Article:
Malas or Prayer Beads, have traditionally been used when repeating Buddhist and Yogic mantras. In Yoga, this is called Japa Yoga. Mantras are Sanskrit prayers which are used to invoke specific frequencies to facilitate spiritual progress.
Although any language can be used to repeat prayers, Sanskrit is a sacred language whose sounds are said to produce particular frequencies. It is taught in the ancient traditions that Mantras gain Shakti (loosely translated as ‘power’) the more they are repeated by devotees. Thus Sanskrit Mantras are sacred chants with a long history of use in spiritual practices.
Malas are used to keep the practitioner’s focus on the meaning of the Mantra, as well as to keep track of the number of repetitions. Running one’s fingers gently over the Mala beads helps to integrate the physical body with the inner consciousness of devout prayer.
An important point about using a Mala: when one has said the mantra or prayer on each bead, and has reached the Buddha bead (the large bead at the beginning and end of the Mala) it is traditional to turn the Mala around and go back in the opposite direction rather than crossing the Budda bead to begin again.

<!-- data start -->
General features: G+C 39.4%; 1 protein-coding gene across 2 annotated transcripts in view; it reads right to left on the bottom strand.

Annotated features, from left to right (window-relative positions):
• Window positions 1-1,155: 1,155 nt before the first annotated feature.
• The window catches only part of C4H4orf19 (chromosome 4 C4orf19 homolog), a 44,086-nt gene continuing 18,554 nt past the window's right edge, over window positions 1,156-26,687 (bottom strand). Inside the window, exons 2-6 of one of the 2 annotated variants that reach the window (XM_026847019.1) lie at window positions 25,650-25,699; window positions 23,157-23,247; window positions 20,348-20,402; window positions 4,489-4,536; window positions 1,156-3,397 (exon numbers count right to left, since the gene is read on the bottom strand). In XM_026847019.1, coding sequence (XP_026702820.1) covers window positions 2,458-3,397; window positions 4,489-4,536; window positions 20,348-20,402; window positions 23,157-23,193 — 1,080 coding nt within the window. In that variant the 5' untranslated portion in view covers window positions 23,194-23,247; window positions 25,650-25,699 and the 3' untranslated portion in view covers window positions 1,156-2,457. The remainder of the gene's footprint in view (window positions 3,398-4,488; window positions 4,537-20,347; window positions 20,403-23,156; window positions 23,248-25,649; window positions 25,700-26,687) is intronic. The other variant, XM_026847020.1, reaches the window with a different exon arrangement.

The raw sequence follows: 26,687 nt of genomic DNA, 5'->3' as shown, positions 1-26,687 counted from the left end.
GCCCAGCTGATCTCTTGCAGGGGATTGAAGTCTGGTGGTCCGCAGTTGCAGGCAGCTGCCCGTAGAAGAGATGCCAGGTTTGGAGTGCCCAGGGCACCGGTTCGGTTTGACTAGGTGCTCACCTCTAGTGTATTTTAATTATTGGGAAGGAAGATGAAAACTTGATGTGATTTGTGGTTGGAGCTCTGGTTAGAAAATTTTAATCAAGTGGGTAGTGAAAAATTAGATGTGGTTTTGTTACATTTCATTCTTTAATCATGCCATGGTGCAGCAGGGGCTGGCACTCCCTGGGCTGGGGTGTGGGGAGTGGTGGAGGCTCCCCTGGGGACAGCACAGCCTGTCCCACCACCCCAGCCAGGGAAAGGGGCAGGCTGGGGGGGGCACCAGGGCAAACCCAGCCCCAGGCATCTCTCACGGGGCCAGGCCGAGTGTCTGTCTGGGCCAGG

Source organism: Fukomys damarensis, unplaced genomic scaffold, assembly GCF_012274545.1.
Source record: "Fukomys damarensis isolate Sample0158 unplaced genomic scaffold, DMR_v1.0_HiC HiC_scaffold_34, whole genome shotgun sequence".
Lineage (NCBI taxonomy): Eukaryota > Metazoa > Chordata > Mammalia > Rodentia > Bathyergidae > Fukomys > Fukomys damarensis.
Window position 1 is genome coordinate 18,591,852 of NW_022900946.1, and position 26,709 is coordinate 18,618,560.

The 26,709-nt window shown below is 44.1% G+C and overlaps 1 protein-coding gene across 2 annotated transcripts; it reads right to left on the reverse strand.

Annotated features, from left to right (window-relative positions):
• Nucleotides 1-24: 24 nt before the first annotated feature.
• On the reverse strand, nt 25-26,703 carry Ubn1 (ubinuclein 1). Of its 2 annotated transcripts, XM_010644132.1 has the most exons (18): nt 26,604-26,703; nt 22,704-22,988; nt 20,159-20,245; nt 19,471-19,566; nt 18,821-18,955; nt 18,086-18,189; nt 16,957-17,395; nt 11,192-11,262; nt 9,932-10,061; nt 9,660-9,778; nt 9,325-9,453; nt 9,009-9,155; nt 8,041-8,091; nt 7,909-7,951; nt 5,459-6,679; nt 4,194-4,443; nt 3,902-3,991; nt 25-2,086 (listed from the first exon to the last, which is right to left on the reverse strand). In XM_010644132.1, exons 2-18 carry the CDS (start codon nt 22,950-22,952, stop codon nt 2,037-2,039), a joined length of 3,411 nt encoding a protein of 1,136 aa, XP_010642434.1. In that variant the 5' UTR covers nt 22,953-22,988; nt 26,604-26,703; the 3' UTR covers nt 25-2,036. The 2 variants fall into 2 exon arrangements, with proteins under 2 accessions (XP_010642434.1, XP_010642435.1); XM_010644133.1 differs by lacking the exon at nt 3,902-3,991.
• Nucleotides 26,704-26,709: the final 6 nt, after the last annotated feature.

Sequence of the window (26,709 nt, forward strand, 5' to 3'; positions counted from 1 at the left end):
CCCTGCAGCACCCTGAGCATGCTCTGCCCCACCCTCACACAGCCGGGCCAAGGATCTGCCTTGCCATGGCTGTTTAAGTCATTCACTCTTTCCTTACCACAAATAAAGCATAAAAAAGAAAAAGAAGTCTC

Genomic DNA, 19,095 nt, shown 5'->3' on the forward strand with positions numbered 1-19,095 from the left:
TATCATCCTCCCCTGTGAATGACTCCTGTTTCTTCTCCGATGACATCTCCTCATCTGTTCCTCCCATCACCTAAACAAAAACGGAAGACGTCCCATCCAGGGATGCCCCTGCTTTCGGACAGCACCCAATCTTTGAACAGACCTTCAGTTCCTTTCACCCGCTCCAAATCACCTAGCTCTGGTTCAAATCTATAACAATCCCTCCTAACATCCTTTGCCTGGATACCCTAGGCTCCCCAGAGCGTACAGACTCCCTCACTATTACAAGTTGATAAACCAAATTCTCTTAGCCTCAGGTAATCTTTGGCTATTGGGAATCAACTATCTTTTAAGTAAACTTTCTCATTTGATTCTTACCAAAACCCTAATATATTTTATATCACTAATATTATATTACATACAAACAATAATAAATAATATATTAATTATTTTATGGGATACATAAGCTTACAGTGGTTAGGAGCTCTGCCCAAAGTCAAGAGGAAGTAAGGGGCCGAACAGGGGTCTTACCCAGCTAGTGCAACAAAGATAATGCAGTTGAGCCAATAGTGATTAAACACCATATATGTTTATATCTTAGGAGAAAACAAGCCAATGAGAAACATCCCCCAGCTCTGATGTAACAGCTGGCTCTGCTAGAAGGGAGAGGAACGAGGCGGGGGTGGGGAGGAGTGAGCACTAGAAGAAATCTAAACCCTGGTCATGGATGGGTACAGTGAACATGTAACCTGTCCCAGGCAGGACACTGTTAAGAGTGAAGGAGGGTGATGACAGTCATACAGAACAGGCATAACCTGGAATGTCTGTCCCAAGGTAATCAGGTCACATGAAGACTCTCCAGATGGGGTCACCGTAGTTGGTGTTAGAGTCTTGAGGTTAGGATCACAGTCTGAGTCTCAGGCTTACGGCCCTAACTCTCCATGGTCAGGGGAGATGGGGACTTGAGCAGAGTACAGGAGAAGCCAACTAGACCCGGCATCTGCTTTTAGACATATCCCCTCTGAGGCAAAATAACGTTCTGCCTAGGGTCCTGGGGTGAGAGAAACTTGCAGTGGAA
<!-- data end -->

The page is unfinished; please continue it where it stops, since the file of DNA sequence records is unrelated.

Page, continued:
Traditionally, a disciple or practitioner repeats a mantra thousands of times. Saying one repetition of a longer Mantra, prayer or intention on each bead builds the energy within the mala.
Malas can be made with stones or metal objects at the end of the Mala. Here at Meaningful Malas we retain the Himalayan practice of mainly using tassels. The tassel enables the owner of the Mala to bless it with a sacred essential oil, further enhancing its energy.
However in recognition of other traditions and personal preferences, at Meaningful Malas, we also create beautiful malas with options other than tassels.